Self-Guided Tour: The Work of Revolution in Cambridge

Laundresses at a Revolutionary Army camp, circa 1780.

Introduction For many, the first image that comes to mind when thinking of Cambridge during the Revolutionary Era is that of General George Washington taking command of the Continental Army on Cambridge Common in July of 1775, under what would come to be known as the Washington Elm. Although we now know that this tale…

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History Café: Harriet Jacobs and the World of Abolitionist Cambridge Women

Harriet Jacobs is best known for her autobiography, Incidents in the Life of a Slave Girl, in which she chronicles her enslavement in North Carolina, her subsequent period in hiding in a tiny attic garret, and her eventual escape north to freedom. But Jacobs was also for many years a resident of Cambridge, where she ran…

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Mercy Scollay and the Lifelong Work of Mending

By Katie Turner Getty, Independent Researcher and Writer When Mercy Scollay’s presumptive fiancé, Dr. Joseph Warren, was killed at the Battle of Bunker Hill in June of 1775, she was thrust into emotional and financial turmoil that would both parallel and outlast the political upheaval of the American Revolution. As the caretaker and surrogate mother…

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Event Recap: Politics Beyond the Parlor

Missed the event? Watch the video here! Funding for this project was made possible through the generosity of the Massachusetts Society of the Cincinnati On Monday, June 29, CHS held a Facebook Live event entitled “Politics Beyond the Parlor: The Loyalist Women of Cambridge.” During this event our spring semester intern, MaryKate Smolenski, spoke about…

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Self-Guided Tour: Loyalist Women of Cambridge

By MaryKate Smolenski, Tufts University Intern, June 2020 Download the tour here as a PDF with photos or without photos Funding for this project was made possible through the generosity of the Massachusetts Society of the Cincinnati For further reading, see: Who were the Loyalist Women of Cambridge? Introductory post and Part 1: Mary Browne…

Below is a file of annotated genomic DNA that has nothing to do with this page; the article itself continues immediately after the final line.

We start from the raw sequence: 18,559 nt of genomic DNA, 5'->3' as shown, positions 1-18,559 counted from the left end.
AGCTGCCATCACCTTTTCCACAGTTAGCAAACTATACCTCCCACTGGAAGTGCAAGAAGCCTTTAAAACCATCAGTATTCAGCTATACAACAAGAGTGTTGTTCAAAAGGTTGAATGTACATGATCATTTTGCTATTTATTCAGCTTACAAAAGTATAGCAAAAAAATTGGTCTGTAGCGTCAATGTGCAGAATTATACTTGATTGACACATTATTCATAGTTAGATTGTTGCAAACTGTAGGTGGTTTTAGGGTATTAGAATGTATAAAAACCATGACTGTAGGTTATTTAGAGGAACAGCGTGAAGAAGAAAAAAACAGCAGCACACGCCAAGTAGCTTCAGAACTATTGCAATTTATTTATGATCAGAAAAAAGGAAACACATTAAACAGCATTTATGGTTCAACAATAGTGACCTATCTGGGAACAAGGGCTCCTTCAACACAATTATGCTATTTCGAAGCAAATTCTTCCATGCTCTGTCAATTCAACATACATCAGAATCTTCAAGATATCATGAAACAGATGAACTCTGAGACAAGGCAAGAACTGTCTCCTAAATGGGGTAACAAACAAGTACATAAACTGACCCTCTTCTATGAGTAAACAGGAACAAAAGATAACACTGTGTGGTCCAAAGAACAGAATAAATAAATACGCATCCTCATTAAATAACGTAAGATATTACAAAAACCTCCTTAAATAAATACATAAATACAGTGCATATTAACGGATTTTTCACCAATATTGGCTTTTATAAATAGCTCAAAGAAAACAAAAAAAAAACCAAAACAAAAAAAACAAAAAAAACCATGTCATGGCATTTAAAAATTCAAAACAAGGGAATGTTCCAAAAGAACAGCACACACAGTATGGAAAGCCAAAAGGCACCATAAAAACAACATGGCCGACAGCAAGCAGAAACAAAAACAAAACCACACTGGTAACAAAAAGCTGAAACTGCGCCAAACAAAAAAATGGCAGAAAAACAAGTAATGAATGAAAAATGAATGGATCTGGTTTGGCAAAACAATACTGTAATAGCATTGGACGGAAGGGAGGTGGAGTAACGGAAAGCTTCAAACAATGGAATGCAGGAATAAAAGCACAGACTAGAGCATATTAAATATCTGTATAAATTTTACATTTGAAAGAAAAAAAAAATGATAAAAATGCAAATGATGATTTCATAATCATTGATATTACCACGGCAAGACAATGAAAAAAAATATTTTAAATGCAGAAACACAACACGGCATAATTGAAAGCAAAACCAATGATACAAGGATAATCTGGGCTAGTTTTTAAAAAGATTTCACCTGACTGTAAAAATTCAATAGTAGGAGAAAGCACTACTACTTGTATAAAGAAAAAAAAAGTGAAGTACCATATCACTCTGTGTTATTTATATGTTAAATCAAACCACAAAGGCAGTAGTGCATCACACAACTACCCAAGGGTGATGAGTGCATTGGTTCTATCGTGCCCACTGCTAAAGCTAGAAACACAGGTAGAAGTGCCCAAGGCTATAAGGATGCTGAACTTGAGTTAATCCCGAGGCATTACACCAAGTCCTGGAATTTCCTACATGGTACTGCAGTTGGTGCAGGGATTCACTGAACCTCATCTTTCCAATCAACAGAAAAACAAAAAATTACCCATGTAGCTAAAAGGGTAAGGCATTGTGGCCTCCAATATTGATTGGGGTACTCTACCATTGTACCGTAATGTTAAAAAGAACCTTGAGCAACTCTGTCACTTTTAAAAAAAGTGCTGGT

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East Cambridge’s Road to Revolution

By Darleen Bonislawski, 2013 The events leading to the April 19, 1775, skirmish on Lexington Green began in East Cambridge. Years ago, while walking in East Cambridge (where I was born), I saw a stone marker on Second Street near the Probate Court, stating to all that “Near this spot 800 British soldiers from Boston…

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Self-Guided Tour: Cambridge and the American Revolution

Guided Tour

This tour hopes to shed light on the Revolutionary events that occurred in Cambridge. It is intended to personify its leaders, highlighting both their strengths and their humanity. It also hopes to take the viewer back to a time before the United States was born, before the Constitution was ratified, and before an American victory was assumed.

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Serjeant Family Letters, 1769-1840: Digital Collection

This collection was featured at our 2019 Open Archives. In 2019, the Massachusetts Society of the Cincinnati generously provided funding to digitize and transcribe the Cambridge Historical Society’s Serjeant Family Letters (formerly titled “The Winwood Serjeant Letters”). The collection is now accessible online (view it here). Winwood Serjeant (c.1730?-1780) was born in England and ordained…

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